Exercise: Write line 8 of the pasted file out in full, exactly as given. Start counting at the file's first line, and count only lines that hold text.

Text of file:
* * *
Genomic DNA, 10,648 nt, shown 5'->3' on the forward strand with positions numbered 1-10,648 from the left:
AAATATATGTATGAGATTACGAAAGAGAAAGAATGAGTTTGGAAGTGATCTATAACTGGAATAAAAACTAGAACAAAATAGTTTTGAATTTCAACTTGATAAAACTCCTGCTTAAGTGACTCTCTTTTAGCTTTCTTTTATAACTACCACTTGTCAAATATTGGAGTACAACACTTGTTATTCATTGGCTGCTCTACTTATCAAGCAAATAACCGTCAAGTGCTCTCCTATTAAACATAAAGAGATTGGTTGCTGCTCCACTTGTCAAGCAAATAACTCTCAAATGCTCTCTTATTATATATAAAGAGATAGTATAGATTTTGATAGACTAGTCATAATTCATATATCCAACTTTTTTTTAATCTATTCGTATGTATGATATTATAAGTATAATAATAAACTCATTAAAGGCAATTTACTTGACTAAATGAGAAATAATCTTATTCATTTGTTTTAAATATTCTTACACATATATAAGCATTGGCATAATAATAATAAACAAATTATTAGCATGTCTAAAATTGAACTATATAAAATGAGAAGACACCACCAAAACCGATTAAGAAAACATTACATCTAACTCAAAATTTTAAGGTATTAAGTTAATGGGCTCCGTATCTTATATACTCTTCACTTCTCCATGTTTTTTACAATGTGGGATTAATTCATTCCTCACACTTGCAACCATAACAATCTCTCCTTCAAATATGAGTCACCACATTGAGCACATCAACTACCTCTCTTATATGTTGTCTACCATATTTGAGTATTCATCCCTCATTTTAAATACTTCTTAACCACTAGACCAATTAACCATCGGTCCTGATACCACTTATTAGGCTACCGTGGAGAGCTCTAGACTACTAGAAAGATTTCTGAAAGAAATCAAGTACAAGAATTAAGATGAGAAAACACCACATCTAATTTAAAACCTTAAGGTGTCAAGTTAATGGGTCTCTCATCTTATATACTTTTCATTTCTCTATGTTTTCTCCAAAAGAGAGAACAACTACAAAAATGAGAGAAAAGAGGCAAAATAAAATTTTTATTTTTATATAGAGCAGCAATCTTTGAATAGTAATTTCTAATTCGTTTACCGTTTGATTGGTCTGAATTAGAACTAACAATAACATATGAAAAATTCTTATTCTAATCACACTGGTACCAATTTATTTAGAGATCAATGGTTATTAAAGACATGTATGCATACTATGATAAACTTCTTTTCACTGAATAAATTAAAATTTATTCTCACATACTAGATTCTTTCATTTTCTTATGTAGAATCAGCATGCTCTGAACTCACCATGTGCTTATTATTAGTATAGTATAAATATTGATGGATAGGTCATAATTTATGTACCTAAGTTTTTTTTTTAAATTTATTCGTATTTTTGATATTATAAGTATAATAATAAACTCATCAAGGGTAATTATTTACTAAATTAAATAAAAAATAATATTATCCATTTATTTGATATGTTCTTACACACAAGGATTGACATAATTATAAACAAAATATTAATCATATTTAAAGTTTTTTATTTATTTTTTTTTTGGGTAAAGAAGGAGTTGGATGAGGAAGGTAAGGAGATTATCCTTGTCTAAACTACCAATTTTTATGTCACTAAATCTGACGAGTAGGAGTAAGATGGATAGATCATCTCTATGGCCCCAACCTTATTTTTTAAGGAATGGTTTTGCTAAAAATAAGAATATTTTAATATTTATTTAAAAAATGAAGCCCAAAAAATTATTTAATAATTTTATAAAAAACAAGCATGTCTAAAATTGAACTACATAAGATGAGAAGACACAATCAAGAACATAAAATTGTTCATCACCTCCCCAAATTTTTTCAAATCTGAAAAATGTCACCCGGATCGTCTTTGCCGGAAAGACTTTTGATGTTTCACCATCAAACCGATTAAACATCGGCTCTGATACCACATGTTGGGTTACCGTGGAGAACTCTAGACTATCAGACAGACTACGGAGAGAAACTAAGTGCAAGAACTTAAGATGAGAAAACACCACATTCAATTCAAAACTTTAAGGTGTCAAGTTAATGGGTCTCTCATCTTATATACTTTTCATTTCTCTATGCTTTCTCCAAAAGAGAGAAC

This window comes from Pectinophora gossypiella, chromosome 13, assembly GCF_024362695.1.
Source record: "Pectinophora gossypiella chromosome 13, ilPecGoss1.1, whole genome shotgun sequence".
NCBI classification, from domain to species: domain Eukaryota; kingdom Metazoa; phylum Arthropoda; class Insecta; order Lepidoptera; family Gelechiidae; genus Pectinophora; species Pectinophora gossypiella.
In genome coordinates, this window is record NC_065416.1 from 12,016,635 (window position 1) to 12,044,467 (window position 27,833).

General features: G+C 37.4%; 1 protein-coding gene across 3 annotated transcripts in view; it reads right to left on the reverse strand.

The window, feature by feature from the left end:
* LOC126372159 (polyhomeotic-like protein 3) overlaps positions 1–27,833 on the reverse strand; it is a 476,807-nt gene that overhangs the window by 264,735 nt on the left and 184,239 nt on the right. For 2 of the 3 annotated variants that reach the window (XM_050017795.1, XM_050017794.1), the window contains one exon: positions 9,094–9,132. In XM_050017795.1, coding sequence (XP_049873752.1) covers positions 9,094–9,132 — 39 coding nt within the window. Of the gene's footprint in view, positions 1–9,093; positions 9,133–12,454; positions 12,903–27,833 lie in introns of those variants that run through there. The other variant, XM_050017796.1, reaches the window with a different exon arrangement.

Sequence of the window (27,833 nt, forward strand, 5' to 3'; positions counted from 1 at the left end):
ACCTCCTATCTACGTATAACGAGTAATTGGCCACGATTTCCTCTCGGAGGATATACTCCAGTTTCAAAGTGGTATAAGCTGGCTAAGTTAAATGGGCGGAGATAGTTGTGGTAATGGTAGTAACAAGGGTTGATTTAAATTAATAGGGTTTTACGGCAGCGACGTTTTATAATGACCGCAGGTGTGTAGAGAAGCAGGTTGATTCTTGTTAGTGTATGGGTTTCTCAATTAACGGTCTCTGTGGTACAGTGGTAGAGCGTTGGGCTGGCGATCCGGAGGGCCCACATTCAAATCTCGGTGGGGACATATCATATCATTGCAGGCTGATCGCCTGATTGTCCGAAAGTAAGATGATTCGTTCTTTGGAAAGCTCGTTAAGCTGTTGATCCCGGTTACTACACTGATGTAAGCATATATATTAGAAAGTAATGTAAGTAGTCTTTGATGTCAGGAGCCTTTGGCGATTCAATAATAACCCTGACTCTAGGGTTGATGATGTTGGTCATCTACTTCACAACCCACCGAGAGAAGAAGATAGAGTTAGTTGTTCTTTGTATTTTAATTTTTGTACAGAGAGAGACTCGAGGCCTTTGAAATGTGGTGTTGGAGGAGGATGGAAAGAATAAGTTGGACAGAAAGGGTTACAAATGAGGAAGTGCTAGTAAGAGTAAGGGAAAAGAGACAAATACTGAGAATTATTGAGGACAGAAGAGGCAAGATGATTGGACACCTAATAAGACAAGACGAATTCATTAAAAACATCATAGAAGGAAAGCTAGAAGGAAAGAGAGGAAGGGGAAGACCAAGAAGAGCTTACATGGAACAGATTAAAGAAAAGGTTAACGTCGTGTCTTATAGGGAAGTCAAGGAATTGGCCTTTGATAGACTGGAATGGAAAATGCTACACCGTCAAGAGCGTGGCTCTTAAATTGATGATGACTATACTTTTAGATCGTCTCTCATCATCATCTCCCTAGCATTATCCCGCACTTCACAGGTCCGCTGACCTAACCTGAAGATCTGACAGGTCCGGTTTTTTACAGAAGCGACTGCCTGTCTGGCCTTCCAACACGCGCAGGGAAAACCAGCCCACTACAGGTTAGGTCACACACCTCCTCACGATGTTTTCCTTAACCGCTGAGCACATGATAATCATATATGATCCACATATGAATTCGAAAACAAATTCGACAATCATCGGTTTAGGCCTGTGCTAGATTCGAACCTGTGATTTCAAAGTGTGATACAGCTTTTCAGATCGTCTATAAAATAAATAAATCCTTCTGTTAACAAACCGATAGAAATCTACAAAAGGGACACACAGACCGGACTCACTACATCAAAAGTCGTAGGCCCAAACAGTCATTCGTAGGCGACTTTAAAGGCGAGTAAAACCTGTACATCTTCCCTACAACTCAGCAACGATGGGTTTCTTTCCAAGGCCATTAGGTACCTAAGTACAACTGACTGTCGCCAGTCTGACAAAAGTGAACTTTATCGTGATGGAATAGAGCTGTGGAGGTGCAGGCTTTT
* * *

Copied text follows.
The window, feature by feature from the left end: